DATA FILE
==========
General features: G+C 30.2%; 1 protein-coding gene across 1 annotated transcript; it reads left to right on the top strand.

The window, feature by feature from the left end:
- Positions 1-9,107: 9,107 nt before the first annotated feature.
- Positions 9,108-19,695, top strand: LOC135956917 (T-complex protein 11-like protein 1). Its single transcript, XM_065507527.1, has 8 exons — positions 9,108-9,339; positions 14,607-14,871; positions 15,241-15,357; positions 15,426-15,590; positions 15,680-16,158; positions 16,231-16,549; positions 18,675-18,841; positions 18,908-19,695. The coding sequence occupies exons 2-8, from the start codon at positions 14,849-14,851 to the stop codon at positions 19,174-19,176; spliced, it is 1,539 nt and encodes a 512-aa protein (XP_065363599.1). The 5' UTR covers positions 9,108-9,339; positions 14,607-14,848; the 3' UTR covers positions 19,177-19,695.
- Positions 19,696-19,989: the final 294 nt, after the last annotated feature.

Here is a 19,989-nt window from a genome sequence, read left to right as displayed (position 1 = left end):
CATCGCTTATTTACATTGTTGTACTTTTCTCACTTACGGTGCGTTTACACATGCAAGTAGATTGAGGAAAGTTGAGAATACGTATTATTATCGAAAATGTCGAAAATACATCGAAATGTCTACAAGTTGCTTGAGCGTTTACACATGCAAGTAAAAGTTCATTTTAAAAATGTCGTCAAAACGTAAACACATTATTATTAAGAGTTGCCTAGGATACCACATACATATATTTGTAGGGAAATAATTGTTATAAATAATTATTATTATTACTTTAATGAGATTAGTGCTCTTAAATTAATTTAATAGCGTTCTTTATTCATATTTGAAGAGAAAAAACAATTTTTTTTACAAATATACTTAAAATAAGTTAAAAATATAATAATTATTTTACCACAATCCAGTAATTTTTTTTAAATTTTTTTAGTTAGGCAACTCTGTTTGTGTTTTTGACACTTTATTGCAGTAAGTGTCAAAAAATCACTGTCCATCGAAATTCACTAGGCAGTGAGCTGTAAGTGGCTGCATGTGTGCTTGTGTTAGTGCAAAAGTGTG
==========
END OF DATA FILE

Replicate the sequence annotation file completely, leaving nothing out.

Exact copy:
General features: G+C 30.2%; 1 protein-coding gene across 1 annotated transcript; it reads left to right on the top strand.

The window, feature by feature from the left end:
- Positions 1-9,107: 9,107 nt before the first annotated feature.
- Positions 9,108-19,695, top strand: LOC135956917 (T-complex protein 11-like protein 1). Its single transcript, XM_065507527.1, has 8 exons — positions 9,108-9,339; positions 14,607-14,871; positions 15,241-15,357; positions 15,426-15,590; positions 15,680-16,158; positions 16,231-16,549; positions 18,675-18,841; positions 18,908-19,695. The coding sequence occupies exons 2-8, from the start codon at positions 14,849-14,851 to the stop codon at positions 19,174-19,176; spliced, it is 1,539 nt and encodes a 512-aa protein (XP_065363599.1). The 5' UTR covers positions 9,108-9,339; positions 14,607-14,848; the 3' UTR covers positions 19,177-19,695.
- Positions 19,696-19,989: the final 294 nt, after the last annotated feature.

Here is a 19,989-nt window from a genome sequence, read left to right as displayed (position 1 = left end):
CATCGCTTATTTACATTGTTGTACTTTTCTCACTTACGGTGCGTTTACACATGCAAGTAGATTGAGGAAAGTTGAGAATACGTATTATTATCGAAAATGTCGAAAATACATCGAAATGTCTACAAGTTGCTTGAGCGTTTACACATGCAAGTAAAAGTTCATTTTAAAAATGTCGTCAAAACGTAAACACATTATTATTAAGAGTTGCCTAGGATACCACATACATATATTTGTAGGGAAATAATTGTTATAAATAATTATTATTATTACTTTAATGAGATTAGTGCTCTTAAATTAATTTAATAGCGTTCTTTATTCATATTTGAAGAGAAAAAACAATTTTTTTTACAAATATACTTAAAATAAGTTAAAAATATAATAATTATTTTACCACAATCCAGTAATTTTTTTTAAATTTTTTTAGTTAGGCAACTCTGTTTGTGTTTTTGACACTTTATTGCAGTAAGTGTCAAAAAATCACTGTCCATCGAAATTCACTAGGCAGTGAGCTGTAAGTGGCTGCATGTGTGCTTGTGTTAGTGCAAAAGTGTG